We add it to our burgers at a backyard bbq; we shred it on top of our favorite pasta dish; we make ooey-gooey grilled cheese sandwiches; and we even eat it as a snack all by itself.
Okay, maybe not everyone loves cheese, but we have to admit, with a global market projected to reach US $112.8 Billion by 2025, cheese is in a mold all its own… pun intended.
Below are some believe-it-or-not cheesy facts that shine some light on where the industry is and where it is headed.
Fast Food Industry Loves Cheese
Fast food continues to be a major consumer growth market due to increasing urbanization across the world. Fast food has always been fond of cheese, but because of this urbanization and growth, fast food chains are driving even more cheese consumption worldwide and will continue to be one of the largest consumers of cheese.
With increasing emerging markets and emphasis on global marketing expansion, the impact of the global cheese market will continue to be positive, growing at a CAGR of 8.4% during 2020-2025, according to Business Wire.
The Cheese Industry Itself
Dairy is a billion-person industry, composed of 600 million living on dairy farms and another 400 million who work on dairy farms. Dairy farms are located in virtually every country in the world, even in areas you might assume conditions are inhospitable to dairy.
Cheese (from the Latin caeus, hence the term ‘casein’) is derived from milk (whether that be cow’s milk, buffalo, goat, sheep, or others) and produced in many varieties and forms by the coagulation of the milk protein casein.
There are many varieties of cheese including hard, soft, semi-hard, semi-soft, soft and fresh, blue, pasta filata, processed and soft-ripened. In addition, there are over 1000 types of cheese, many of which you’ve probably never heard of. Anyone ever tried pule??
Cheese has been an important part of our economy and culture since, well, there has been an economy and culture.
For example, the Mediterranean island of Sardinia off the western coast of Italy, has more than 3,500,000 sheep, goats, and cows grazing the relatively small, rocky island.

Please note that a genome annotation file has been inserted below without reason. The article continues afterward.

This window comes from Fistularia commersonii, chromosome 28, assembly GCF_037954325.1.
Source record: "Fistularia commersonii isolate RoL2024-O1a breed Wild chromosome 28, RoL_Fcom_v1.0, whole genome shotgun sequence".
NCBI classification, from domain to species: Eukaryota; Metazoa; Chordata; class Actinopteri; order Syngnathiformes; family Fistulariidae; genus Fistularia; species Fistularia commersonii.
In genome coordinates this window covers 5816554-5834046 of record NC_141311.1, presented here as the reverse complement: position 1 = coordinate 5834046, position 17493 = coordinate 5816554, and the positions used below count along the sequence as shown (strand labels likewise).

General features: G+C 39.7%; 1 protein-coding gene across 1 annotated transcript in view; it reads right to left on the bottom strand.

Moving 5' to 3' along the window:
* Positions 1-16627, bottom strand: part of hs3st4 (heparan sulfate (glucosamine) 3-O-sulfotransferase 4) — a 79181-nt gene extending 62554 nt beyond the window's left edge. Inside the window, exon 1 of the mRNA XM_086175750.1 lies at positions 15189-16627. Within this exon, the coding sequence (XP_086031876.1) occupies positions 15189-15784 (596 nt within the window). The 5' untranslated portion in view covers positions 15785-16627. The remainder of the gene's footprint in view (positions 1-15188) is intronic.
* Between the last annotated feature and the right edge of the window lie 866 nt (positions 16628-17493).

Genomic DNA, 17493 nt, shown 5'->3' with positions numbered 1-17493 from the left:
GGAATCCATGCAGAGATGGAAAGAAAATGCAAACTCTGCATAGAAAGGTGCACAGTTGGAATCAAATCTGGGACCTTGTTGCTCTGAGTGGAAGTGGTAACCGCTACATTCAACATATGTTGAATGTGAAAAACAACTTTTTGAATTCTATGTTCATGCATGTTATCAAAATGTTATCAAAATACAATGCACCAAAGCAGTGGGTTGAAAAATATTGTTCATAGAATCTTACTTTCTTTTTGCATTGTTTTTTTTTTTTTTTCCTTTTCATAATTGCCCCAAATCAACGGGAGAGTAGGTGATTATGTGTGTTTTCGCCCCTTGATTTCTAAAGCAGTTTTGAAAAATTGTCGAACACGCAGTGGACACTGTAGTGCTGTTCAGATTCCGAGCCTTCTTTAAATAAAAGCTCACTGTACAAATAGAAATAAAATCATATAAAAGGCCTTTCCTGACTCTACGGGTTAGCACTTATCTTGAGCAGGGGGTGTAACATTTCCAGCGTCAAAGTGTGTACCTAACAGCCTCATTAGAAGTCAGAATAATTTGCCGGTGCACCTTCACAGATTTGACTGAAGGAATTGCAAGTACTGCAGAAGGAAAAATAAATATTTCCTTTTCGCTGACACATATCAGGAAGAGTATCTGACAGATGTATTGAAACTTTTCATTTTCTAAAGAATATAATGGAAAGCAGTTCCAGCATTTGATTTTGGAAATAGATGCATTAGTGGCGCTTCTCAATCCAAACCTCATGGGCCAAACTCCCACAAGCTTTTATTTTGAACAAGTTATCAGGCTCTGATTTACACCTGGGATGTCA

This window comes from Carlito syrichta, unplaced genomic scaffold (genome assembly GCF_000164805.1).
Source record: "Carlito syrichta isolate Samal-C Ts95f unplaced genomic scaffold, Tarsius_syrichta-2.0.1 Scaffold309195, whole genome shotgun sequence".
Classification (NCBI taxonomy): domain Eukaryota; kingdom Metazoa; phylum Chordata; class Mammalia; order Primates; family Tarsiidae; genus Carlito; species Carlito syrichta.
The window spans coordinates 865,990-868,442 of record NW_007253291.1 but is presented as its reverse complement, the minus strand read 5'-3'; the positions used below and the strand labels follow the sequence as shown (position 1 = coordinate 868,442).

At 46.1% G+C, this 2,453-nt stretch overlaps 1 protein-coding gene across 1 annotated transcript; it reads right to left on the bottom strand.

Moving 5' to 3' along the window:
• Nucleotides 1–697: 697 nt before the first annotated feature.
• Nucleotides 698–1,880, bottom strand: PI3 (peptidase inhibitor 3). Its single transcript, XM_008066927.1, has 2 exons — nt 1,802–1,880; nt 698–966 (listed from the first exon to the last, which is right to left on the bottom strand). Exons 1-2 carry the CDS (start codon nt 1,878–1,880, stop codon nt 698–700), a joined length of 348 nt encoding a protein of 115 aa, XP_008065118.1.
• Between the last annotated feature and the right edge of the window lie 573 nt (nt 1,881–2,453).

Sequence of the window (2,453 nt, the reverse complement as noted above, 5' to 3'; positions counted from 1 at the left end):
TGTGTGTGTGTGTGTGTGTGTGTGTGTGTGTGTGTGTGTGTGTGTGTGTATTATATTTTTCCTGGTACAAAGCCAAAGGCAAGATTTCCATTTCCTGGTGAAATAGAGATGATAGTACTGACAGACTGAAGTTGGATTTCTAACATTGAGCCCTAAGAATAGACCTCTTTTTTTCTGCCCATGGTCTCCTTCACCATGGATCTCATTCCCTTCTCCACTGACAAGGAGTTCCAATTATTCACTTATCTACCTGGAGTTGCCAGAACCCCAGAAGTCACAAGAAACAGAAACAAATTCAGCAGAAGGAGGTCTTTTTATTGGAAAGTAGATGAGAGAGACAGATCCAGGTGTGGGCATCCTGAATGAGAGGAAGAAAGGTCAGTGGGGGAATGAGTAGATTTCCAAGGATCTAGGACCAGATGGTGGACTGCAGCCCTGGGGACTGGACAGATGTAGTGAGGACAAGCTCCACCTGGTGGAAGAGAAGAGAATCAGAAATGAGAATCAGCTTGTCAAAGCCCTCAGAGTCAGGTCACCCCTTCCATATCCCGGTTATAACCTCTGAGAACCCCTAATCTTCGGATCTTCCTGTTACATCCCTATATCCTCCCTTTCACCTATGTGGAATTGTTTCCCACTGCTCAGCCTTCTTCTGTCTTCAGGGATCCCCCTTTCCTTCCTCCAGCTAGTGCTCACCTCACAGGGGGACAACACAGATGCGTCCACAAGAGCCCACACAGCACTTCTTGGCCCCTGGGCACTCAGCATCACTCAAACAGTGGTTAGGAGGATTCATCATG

But one tradition that is luckily now outlawed on Sardinia was to use live larvae in a fermentation process. This cherished cheese story is too good not to know, but it’s also not for the weak.
Current Obstacles and Cheese Surplus Warehouse Issues
The American Cheese Society (ACS) is an organization that represents specialty cheesemakers across the Americas, with over 2,400 members, and they are the go-to site for much information.
Young consumers are increasingly looking for natural and locally-made speciality products, which is partially what has contributed to recent growth in the dairy industry, notably by artisan speciality cheesemakers.
Despite this growth, these speciality cheesemakers are struggling to maintain profitability. According to the ACS, profit margins are slimming and are an area of concern. Aggravating these difficulties are low milk prices, record cheese surplus, and competition among larger retailers.
Because of the decline of overall milk-consumption, regulation changes, supply-chain disruption, and shelf-life and storage issues, the dairy and cheese industry are being challenged.
It can be no surprise that, like many things in the global economy, the price of cheese has gone on quite the rollercoaster ride over the past year due to the global COVID-19 pandemic. The uncertainty facing the American economy, compounded by the drastic decline within the restaurant industry, caused the sales of bulk cheese to plummet, which resulted in lower milk prices.
Due to so much commodity fluctuation, altered consumer behavior, and wholesale restaurant demand taking a nose-dive, producers and manufacturers alike are left making constant sharp production shifts. A recent New York Times article illustrated how a market that typically is not so volatile got caught in the hardship this time around.
To sum up, with 6 billion people annually consuming cheese and dairy, it’s pretty safe to say that cheese will be enjoyed for years to come, and that we all need to continue to support the cheese and dairy industry.
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